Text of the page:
On September 27, 2021, Governor Newsom signed Senate Bill 646 (SB 646), which limits janitorial employees represented by a labor organization and covered by a collective bargaining agreement (CBA) in effect before July 1, 2028, from filing suit under the Private Attorneys General Act of 2004 (California Labor Code §
Articles Discussing General Workplace Issues in California.
On September 27, 2021, the Governor of California signed Assembly Bill 73 (AB 73) which expands worker protections from wildfire smoke.
In response to the COVID-19 pandemic, California enacted Health & Safety Code section 131021 last year. It requires the State Department of Public Health and Office of Emergency Services
On September 27, 2021, Governor Newsom signed Assembly Bill 1033 (AB 1033), which provides that employers must grant eligible employees up to 12 weeks of job-protected time off from work annually for the purposes of providing care to a parent-in-law with a serious medical condition under the California Family Rights
There are many employment law bills currently sitting on Governor Newsom’s desk, but back in July the Governor signed Senate Bill 657 (SB 657) to make a small change assisting employers with remote workers. SB 657 allows that in any instance in which an employer is required to physically post
Last week, on September 22, 2021, Governor Newsom signed AB 701, which creates new obligations for certain employers with warehouse distribution centers that use production quotas, effective January 1, 2022. Under this new law, employers with at least 100 employees at a single warehouse distribution center in California, or at least 1,000 employees at one or more warehouse distribution centers in California, must provide their employees with a written description of the quotas they are expected to meet. In counting employees, an employer must include workers provided through the services of a third-party employer, temporary service, or staffing agency or similar entity, if the employer employs or exercises control over the wages, hours, or working conditions of those workers.
On September 23, 2021, California’s Governor signed Senate Bill 807 (SB 807), which makes procedural modifications to how the Department of Fair Employment and Housing (DFEH) enforces California’s civil rights laws. The changes include modifying when and how the DFEH can appeal adverse superior court decisions regarding the scope of
A flurry of employment law-related bills are headed to Governor Newsom for consideration, however, no bills are being presented related to statewide supplemental paid sick leave. In March 2021, California resurrected and expanded statewide COVID-19 supplemental paid sick leave. The legislation sunsets on September 30, 2021, and there is no legislation
A flurry of employment law-related bills are headed to Governor Newsom for consideration, however, no bills are being presented related to statewide supplemental paid sick leave. In March 2021, California resurrected and expanded statewide COVID-19 supplemental paid sick leave. The legislation sunsets on September 30, 2021, and there is no
Following the decision of a divided panel of the U.S. Court of Appeals for the Ninth Circuit, in Chamber of Commerce of the U.S., et al. v. Bonta, et al., to reverse, in part, a district court’s order and vacate the district court’s preliminary injunction on enforcement of Assembly Bill 51 (AB 51)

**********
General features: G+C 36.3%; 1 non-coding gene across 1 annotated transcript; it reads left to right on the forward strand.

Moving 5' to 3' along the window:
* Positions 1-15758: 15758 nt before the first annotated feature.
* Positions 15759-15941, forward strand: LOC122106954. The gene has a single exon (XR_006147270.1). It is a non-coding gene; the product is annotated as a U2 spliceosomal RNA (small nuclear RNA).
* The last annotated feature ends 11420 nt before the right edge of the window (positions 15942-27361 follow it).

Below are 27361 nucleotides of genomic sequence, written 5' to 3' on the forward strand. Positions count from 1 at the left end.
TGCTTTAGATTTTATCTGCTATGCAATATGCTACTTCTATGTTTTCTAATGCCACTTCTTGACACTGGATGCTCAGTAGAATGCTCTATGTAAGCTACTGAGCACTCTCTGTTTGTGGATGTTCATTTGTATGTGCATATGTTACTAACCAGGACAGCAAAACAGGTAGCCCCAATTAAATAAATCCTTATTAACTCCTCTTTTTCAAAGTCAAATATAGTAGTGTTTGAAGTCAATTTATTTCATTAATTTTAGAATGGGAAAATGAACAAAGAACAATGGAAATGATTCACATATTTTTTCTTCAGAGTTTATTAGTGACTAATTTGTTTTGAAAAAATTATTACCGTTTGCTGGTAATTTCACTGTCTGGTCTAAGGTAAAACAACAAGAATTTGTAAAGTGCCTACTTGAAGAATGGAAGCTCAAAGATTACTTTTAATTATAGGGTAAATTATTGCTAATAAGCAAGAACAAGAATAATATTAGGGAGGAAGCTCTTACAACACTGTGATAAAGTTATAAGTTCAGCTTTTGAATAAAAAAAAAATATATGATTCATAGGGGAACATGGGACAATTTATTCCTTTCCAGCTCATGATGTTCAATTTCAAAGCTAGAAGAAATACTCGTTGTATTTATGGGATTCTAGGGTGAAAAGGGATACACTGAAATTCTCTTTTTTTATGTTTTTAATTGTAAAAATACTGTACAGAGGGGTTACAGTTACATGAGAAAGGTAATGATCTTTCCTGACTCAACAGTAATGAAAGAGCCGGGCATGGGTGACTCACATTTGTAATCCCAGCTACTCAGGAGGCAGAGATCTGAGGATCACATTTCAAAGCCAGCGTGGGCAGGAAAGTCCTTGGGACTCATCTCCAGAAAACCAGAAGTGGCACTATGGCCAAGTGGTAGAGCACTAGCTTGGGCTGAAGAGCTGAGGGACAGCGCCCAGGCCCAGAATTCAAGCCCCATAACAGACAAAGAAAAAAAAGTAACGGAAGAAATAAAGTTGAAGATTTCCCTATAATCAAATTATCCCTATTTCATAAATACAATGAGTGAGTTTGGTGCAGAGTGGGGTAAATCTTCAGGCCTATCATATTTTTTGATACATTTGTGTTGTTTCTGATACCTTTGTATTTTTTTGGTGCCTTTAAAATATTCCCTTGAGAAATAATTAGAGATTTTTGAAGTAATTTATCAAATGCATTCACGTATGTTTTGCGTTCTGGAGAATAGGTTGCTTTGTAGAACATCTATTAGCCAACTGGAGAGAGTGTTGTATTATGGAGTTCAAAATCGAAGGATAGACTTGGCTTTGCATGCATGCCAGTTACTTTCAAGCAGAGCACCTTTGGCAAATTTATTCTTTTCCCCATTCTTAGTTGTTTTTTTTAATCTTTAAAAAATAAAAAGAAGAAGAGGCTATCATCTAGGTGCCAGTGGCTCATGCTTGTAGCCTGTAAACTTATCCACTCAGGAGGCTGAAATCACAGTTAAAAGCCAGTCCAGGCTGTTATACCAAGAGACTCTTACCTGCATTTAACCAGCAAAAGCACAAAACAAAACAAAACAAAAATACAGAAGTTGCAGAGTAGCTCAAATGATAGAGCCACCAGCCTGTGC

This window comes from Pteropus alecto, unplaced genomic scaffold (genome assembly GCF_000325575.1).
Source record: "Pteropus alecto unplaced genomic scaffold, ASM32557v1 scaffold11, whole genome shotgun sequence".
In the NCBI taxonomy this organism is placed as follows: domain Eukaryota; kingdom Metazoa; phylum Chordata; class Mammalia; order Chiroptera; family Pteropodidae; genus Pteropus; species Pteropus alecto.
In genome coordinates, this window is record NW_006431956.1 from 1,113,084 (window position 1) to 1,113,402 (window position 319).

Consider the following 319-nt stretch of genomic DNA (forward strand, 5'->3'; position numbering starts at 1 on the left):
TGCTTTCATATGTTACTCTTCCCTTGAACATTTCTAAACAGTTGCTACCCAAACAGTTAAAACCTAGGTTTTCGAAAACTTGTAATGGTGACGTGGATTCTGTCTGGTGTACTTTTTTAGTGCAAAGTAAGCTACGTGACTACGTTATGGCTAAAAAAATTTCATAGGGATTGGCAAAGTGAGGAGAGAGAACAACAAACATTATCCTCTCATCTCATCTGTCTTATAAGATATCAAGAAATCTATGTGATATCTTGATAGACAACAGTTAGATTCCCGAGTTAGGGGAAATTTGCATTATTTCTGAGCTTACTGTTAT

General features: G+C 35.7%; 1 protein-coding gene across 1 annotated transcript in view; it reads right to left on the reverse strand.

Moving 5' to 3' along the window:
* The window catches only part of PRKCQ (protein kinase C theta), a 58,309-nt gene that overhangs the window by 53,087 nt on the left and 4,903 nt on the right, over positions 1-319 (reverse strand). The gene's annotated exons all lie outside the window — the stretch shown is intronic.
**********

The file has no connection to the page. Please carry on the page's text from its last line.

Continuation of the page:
On September 9, 2021, a California Court of Appeal issued its ruling in Wesson v. Staples the Office Superstore, LLC, delivering a welcome victory to employers battling representative actions under the Private Attorneys General Act (PAGA). Under the 2004 law, an “aggrieved employee” is empowered to commence a PAGA representative
On September 22, 2021, California’s Governor signed Assembly Bill 701 (AB 701) which regulates the use of quotas at warehouse distribution centers in California. The new law applies to large employers who meet industry definitions for General Warehousing and Storage, Merchant Wholesalers (Durable and Non-Durable Goods), and Electronic Shopping and
The Ninth Circuit created a judicial “tremor” on Wednesday, September 15, 2021, when it issued a ruling partially tossing out a District Judge’s Order blocking enforcement of a California law barring employers from requiring workers to sign agreements mandating arbitration of certain employment disputes as a condition of employment. In the closely watched matter of U.S. Chamber of Commerce v. Bonta, Ninth Circuit Case No. 20-15291, the Ninth Circuit partially reinvigorated California’s controversial AB 51, which not only imposed the prohibition noted above, but also imposed criminal and civil penalties on employers who attempted to require such agreements of employees.
In a split 2-1 decision that likely raises more questions than it answers, the Ninth Circuit Court of Appeals cast some doubt upon the ability of employers to implement mandatory arbitration agreements with their employees. In Chamber of Commerce of the United States of America v. Bonta, the Ninth Circuit
After the announcement of President Biden’s COVID-19 Action Plan, employers across the country, including California started to consider how to implement vaccination and testing requirements, even ahead of clear guidance from the federal government.
California already has its own Emergency Temporary Standards (ETS) which were amended in June by Cal/OSHA.
The Federal Arbitration Act (FAA) only partially preempts California’s bar on mandatory arbitration agreements in employment, the U.S. Court of Appeals for the Ninth Circuit has held, vacating the preliminary injunction that had been in place since early-2020 and enjoining enforcement of the law with respect to arbitration agreements governed by the FAA.